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Ideas & Debate

Kibaki lessons that can make Uhuru’s Big Four a success

President Uhuru Kenyatta. FILE PHOTO | NMG
President Uhuru Kenyatta. FILE PHOTO | NMG 

It is disappointing, but not surprising, that within the space of a fortnight, “Big Four” and “The Handshake” are already yesterday’s news. Three conversations are now happening.

First, the usual weekend political noise that pits calls for a referendum against what is now termed the “Uhuru Succession”. Second, questions around the purpose of government, highlighted no doubt by the recent Solai Dam tragedy and emerging claims of more looting at the National Youth Service.

Third, through a fast-expanding series of impressive op-eds and think pieces in both mainstream and alternative media about Kenya’s past, present and future.

Chaos, you exclaim! Yet, thought about differently, maybe these are the conversations we need.

In the same fortnight, President Uhuru has read the private sector a “Big Four” riot act on corruption (at its most recent Roundtable). Clearly those NYS tenderpreneurs and insider cartels “missed the memo”.

More seriously, as a colleague likes to point out during our regular official meetings, in Kenya nobody pays the price for failure. That’s our long-term challenge; zero accountability for results good or bad.

In the short-term, this is the same trouble with Mr Kenyatta’s transformation agenda. His key change instrument is an unreformed public service. Governors at county level, having inherited many from the old civil service, face much the same problem.

Let’s step back into history to understand my unusual, and probably unpopular, perspective.

The essential difference between the previous Kibaki and current Uhuru administrations has been in identifying where the change levers lie. Any student of the history of successful public service reform knows that it is best leveraged around three central policy functions – public service management, finance and planning (or what in the UK was once referred to as “pay and rations”).

Focus on this and you control the entire reform agenda. President Kibaki paid close interest to these functions, knowing full well that if he got them right, line functions such as agriculture, education, health, infrastructure and the like would perform (because their pay and rations were right).

Between 2003 and 2012, Kenya made much progress, especially during Mr Kibaki’s first term in office.

This “pay and rations” approach to public service reform and transformation is not illogical.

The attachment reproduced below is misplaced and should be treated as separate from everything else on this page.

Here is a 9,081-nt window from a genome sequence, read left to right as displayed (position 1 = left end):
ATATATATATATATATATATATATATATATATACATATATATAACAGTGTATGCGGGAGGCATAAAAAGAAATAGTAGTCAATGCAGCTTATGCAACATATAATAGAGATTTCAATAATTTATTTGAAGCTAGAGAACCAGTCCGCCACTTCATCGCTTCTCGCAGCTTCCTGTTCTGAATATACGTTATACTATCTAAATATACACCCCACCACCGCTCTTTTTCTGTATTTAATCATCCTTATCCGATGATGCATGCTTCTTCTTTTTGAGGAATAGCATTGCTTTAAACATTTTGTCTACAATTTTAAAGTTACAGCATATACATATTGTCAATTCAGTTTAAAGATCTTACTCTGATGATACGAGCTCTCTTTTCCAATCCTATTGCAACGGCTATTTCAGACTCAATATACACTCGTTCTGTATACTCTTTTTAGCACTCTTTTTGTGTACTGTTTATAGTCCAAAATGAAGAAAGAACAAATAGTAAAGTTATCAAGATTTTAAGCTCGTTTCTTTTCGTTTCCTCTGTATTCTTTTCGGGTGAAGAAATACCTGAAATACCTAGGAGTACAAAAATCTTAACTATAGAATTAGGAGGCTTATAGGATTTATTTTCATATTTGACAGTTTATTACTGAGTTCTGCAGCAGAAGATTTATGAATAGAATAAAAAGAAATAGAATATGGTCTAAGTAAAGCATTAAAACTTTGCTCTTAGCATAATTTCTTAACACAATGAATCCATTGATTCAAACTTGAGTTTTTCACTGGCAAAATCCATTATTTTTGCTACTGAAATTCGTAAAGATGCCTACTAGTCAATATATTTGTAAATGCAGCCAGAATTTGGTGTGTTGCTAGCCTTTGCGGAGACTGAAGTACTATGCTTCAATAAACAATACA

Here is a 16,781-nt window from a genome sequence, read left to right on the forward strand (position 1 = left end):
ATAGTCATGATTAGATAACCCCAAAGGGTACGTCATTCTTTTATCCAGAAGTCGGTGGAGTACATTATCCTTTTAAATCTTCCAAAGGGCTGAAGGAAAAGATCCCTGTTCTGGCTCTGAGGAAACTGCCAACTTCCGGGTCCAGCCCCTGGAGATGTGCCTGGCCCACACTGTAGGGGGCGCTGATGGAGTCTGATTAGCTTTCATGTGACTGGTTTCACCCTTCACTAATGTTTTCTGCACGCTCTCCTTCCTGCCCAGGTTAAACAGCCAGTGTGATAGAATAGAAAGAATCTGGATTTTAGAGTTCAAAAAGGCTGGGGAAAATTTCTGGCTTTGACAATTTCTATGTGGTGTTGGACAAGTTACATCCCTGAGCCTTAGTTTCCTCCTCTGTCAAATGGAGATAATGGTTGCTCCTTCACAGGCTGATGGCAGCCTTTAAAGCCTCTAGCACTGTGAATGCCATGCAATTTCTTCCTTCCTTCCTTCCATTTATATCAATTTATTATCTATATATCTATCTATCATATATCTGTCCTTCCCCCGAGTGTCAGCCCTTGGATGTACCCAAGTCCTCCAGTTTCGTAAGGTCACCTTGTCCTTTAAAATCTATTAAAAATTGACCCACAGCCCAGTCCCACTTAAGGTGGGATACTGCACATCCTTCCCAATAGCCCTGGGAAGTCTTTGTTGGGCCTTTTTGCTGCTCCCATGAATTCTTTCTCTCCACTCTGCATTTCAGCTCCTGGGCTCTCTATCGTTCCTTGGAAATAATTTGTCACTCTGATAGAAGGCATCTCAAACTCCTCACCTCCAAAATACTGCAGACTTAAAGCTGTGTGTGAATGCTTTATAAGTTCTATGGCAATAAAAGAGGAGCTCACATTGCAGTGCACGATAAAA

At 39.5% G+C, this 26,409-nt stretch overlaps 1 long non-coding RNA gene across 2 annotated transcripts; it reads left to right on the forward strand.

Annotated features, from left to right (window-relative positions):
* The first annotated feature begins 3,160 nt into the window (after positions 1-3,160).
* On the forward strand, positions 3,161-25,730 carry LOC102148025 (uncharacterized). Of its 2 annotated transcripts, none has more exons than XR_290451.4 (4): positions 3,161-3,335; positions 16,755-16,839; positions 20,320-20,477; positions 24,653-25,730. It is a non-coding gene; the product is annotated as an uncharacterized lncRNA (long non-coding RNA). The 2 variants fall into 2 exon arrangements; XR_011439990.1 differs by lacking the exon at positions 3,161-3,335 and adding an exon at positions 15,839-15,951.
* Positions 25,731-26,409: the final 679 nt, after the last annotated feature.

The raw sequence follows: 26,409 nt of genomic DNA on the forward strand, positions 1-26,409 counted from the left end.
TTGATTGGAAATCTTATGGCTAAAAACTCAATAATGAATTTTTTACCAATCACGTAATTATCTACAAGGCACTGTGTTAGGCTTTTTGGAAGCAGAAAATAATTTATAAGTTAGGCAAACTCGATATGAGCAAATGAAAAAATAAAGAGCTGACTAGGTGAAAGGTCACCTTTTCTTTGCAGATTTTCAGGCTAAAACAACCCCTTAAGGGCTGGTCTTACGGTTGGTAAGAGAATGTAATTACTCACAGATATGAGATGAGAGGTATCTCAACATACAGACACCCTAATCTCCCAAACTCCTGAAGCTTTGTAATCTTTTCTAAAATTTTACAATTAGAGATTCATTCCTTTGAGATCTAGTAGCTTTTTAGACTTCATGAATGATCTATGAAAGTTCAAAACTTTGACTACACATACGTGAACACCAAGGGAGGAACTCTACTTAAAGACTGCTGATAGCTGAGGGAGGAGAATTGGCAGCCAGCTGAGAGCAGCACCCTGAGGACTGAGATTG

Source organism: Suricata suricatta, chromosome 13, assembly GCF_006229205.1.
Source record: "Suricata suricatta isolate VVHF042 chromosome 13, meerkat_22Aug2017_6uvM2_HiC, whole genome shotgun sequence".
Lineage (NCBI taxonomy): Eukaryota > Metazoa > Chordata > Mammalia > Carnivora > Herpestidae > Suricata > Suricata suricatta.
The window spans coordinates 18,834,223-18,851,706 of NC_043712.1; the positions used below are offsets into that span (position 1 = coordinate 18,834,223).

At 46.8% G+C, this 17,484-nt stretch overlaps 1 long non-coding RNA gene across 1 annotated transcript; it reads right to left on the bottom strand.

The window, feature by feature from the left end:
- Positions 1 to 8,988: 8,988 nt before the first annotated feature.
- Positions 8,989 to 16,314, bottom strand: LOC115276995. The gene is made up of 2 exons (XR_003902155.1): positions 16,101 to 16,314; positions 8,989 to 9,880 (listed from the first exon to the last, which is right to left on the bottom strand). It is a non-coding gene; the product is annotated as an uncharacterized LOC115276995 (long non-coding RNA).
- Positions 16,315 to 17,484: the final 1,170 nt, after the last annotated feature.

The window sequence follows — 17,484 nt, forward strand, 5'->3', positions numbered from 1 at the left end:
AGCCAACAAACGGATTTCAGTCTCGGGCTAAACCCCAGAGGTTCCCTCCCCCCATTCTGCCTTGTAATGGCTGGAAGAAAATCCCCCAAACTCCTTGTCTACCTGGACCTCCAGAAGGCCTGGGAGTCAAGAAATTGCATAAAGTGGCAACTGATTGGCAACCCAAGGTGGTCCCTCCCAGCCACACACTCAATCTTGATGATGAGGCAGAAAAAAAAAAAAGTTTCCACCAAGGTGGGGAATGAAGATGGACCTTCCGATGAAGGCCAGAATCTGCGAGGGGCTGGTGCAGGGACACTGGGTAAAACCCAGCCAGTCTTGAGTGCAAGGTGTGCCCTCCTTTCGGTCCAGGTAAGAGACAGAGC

Outside of foreign policy, government exists to (1) fix long-term social and economic challenges (policy-oriented public service), (2) deliver growth (planning), (3) deliver efficient and effective government (service-oriented public service and (4) manage with fiscal responsibility (treasury).

Preferably in that order of priority. The only argument with the Kibaki administration is on how much growth was prioritised - in and of itself - over policy change in line with the needs of the people.

Mr Kenyatta has largely ignored this “pay and rations” approach, instead focusing his attention on line functions that reflect individual themes – infrastructure, gender, youth. Yes, Mr Kibaki is also remembered as an “infrastructure President” but here I’m talking about observed action in public service, rather than public speeches and pronouncements.

Mr Kenyatta’s “Big Four” agenda continues this thematic focus – agriculture, housing, health, trade and industry – a hoped transformation of Kenya without horizontal governmental reform.

In order to succeed, he will have to personally micro-manage these functions (recall his interventions on the SGR) or outsource them (accelerating the risk of sabotage by the existing public service, which we should recall is permanent and pensionable). No surprises if he soon starts expressing new frustrations.

Mostly, however, it means that Kenya is pursuing a transformation agenda without building on the benefits of our 2003-2012 “pay and rations” reform and the potential offered by the 2010 constitution.

I am not convinced that our National Treasury can claim that we are “Big Four”-ready without a “Public Spending Review” that surfaces the waste, maladministration and theft pervading our budget cycle.

I do not believe we can separate this review from a “Public Policy to Performance Review” that integrates Treasury with Planning, Performance Management and Public Service across government.

I would offer the exact same reasoning for county governments if they don’t want “lipstick on a pig”.

Without a pay and rations-led “Big Four”, the official “Big Four” is designed to fail. At which point, we shall spend the next year or so fighting over “referendum vs. succession”, not the true constitutional change that could takes us forward after building on some base of performance improvement.

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